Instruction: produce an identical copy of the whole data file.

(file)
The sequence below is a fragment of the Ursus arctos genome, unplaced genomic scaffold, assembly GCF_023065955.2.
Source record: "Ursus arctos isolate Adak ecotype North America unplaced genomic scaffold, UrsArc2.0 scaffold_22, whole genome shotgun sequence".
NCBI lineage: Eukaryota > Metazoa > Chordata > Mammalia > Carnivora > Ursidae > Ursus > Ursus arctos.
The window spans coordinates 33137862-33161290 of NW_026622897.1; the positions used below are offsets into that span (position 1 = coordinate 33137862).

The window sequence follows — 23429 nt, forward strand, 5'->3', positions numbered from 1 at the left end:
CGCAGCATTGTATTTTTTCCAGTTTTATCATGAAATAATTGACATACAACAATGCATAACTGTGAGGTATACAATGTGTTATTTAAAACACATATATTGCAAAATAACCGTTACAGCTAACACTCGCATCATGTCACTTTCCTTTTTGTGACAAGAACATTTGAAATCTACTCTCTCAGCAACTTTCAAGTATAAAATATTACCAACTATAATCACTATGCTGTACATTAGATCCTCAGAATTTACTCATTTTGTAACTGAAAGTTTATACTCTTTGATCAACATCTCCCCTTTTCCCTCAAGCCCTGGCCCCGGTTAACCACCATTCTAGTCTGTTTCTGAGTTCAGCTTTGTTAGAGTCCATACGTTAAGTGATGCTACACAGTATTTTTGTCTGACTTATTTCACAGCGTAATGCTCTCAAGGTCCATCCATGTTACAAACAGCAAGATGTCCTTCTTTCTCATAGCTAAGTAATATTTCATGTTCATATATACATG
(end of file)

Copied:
The sequence below is a fragment of the Ursus arctos genome, unplaced genomic scaffold, assembly GCF_023065955.2.
Source record: "Ursus arctos isolate Adak ecotype North America unplaced genomic scaffold, UrsArc2.0 scaffold_22, whole genome shotgun sequence".
NCBI lineage: Eukaryota > Metazoa > Chordata > Mammalia > Carnivora > Ursidae > Ursus > Ursus arctos.
The window spans coordinates 33137862-33161290 of NW_026622897.1; the positions used below are offsets into that span (position 1 = coordinate 33137862).

The window sequence follows — 23429 nt, forward strand, 5'->3', positions numbered from 1 at the left end:
CGCAGCATTGTATTTTTTCCAGTTTTATCATGAAATAATTGACATACAACAATGCATAACTGTGAGGTATACAATGTGTTATTTAAAACACATATATTGCAAAATAACCGTTACAGCTAACACTCGCATCATGTCACTTTCCTTTTTGTGACAAGAACATTTGAAATCTACTCTCTCAGCAACTTTCAAGTATAAAATATTACCAACTATAATCACTATGCTGTACATTAGATCCTCAGAATTTACTCATTTTGTAACTGAAAGTTTATACTCTTTGATCAACATCTCCCCTTTTCCCTCAAGCCCTGGCCCCGGTTAACCACCATTCTAGTCTGTTTCTGAGTTCAGCTTTGTTAGAGTCCATACGTTAAGTGATGCTACACAGTATTTTTGTCTGACTTATTTCACAGCGTAATGCTCTCAAGGTCCATCCATGTTACAAACAGCAAGATGTCCTTCTTTCTCATAGCTAAGTAATATTTCATGTTCATATATACATG